(kind of just like Glamour magazine, only…not really)
A 2010 survey conducted by Brother U.S.A. (those folks that make the cool label-makers) indicates that an estimated 38 working hours per person per year are lost as a result of looking for misplaced items. That’s like, a whole work week. If you’re just starting your business, getting inspired to reorganize your current space, or working towards an efficient home office setup, think through the following list as you’re sorting and arranging – you’ll save yourself time, money and stress:
1. DON’T stack things. Piles of magazines, books, and paperwork will just continue to grow until you haven’t the foggiest notion of what’s there from the middle down.
2. DO use vertical space. Use file folders and an incline file sorter to house your bills, receipts, networking, action items, etc. LABEL the files. Put the file sorter in a central location so you can't miss it. Place magazines and books upright on bookcases or holders so that you can easily read the spines. Purge magazines older than three months (unless they are professional journals you are SURE you’re going to refer to again). Better yet, see if the information is available online and ditch a few subscriptions.
3. DON’T sit in a poorly lit space. Lack of light is hard on your eyes, and makes you groggy and unproductive.
4. DO situate your desk near a window, if possible. If your only light source is fluorescent, bring in an incandescent lamp for your desk. Even better, invest in an Ott Lite, which provides glare-free lighting for desk and other close up work. Originally created for sewers, knitters, etc., Ott now offers several desk lamp options: http://www.ott-lite.com/
5. DON’T write your passwords down on paper or in a notebook. Please. Don't. I actually saw a notebook in a store recently that had “My Passwords” stamped in gold on the front. Yikes – why not just post them on your Facebook timeline for everyone to see? It’s just too easy for someone to pick up and use, particularly if you have any traffic from the outside in your home office.
6. DO invest your time in installing a password manager like LastPass (https://lastpass.com, free or premium versions). I’ve yakked about LastPass before, but I really love it. LastPass stores your passwords in a “vault”, creates unique new passwords for logins, and even stores information to autofill online ordering forms. If a password manager seems intimidating, at the very least put the passwords in a secure file in Evernote or on your phone.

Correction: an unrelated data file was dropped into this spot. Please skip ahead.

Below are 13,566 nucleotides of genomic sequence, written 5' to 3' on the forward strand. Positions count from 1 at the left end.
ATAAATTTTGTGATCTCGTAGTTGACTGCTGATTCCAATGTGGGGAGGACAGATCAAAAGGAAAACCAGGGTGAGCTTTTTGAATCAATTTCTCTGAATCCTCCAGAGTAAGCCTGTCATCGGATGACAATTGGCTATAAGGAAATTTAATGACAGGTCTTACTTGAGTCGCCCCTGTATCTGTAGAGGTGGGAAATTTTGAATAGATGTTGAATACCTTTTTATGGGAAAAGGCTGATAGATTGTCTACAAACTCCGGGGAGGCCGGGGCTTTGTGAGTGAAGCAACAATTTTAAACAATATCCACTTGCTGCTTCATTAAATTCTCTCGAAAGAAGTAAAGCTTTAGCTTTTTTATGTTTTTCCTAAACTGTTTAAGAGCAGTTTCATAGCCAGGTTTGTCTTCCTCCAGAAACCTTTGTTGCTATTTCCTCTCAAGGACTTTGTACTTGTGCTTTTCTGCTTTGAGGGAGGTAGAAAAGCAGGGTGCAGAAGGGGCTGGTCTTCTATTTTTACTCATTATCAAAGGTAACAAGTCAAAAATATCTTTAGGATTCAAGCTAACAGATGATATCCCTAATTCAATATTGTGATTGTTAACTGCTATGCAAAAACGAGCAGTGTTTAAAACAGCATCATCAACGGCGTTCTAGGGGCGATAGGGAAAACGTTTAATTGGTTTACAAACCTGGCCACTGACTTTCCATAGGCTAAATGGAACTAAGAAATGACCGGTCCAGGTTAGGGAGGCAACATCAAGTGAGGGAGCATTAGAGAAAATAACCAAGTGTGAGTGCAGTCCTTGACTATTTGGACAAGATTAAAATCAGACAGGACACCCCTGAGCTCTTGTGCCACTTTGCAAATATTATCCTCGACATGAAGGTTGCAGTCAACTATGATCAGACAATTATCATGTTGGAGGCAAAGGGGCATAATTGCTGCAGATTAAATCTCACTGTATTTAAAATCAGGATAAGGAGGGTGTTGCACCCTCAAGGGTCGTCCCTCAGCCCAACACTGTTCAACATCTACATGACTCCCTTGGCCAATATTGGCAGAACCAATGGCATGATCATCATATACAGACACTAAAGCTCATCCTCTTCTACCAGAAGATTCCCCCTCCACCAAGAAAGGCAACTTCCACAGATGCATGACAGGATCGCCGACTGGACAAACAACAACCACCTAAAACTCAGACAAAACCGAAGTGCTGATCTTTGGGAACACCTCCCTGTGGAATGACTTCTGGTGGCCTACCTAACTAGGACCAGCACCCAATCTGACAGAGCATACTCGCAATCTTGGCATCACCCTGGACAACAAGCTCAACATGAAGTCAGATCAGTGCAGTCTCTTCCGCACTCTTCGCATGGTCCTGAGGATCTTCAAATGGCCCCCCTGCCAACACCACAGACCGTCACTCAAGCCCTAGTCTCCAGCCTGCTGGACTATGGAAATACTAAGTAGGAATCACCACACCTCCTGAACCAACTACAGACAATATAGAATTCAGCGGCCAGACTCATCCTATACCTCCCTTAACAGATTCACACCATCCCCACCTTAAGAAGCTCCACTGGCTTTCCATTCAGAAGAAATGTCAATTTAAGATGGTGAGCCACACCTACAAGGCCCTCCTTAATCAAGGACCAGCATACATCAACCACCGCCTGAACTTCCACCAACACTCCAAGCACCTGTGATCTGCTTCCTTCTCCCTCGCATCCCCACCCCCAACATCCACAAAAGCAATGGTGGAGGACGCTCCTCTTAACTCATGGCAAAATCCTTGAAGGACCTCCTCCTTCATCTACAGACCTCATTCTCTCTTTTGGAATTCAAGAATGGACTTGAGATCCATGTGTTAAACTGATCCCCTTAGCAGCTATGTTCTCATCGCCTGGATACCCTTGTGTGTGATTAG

7. DON’T get excited and buy tons of extra supplies. I don’t care if dry erase markers ARE on sale BOGO at the office supply store – there will always be other sales and coupons, and those extra markers will do no good if they dry up before you ever even open the package. Not only does buying too much waste money, it takes up valuable space.
8. DO try putting all of the items on and near your desk in a printer paper box (or box of similar size). For one week, track which items you pull from the box to use most frequently, and how much you use. This method will give you a good idea of what your true needs are. Make a list, calendar regular visits to the store, and buy only what you need for a month to six weeks. Use a closet or storage cabinet for some extra supplies, and arrange them so that they can be easily labeled and viewed.
9. DON’T place items in awkward spots. Don’t put the shredder away from arm’s reach. Don’t put your printer on a shelf that you have to leave your chair to access. Many…no, make that MOST people just don’t stop to consider office equipment arrangement, but putting some thought into it makes a difference.
10. DO consider your height, any physical limitations, and whether you are left- or right-handed when you set up your space. Why put your pencil cup on the right if you’re a lefty? Make things easy for yourself. Having to stop what you are doing to find or reach something breaks your concentration and momentum.
And finally, if you’re working from home, make sure the other wonderful people that live with you know and understand that your office space is YOURS. If the kids absolutely have to share your computer, give them their own profile and box of supplies (again, labeled) so that they don’t end up taking or breaking your thoughtfully organized stash.
You will spend a lot of time in this space, so why not make it as pleasant and easy to work in as possible? If you want to learn more about Brother’s “Cost of Disorganization” survey, here’s the link: http://www.brother-usa.com/ptouch/meansbusiness/#.Uk1iwbyE7M0
Sara Skillen - Certified Professional Organizer®, Certified Organizer Coach®, wife, mom, and serial list-maker. Learning to trust my intuition more every day. Shall we work together?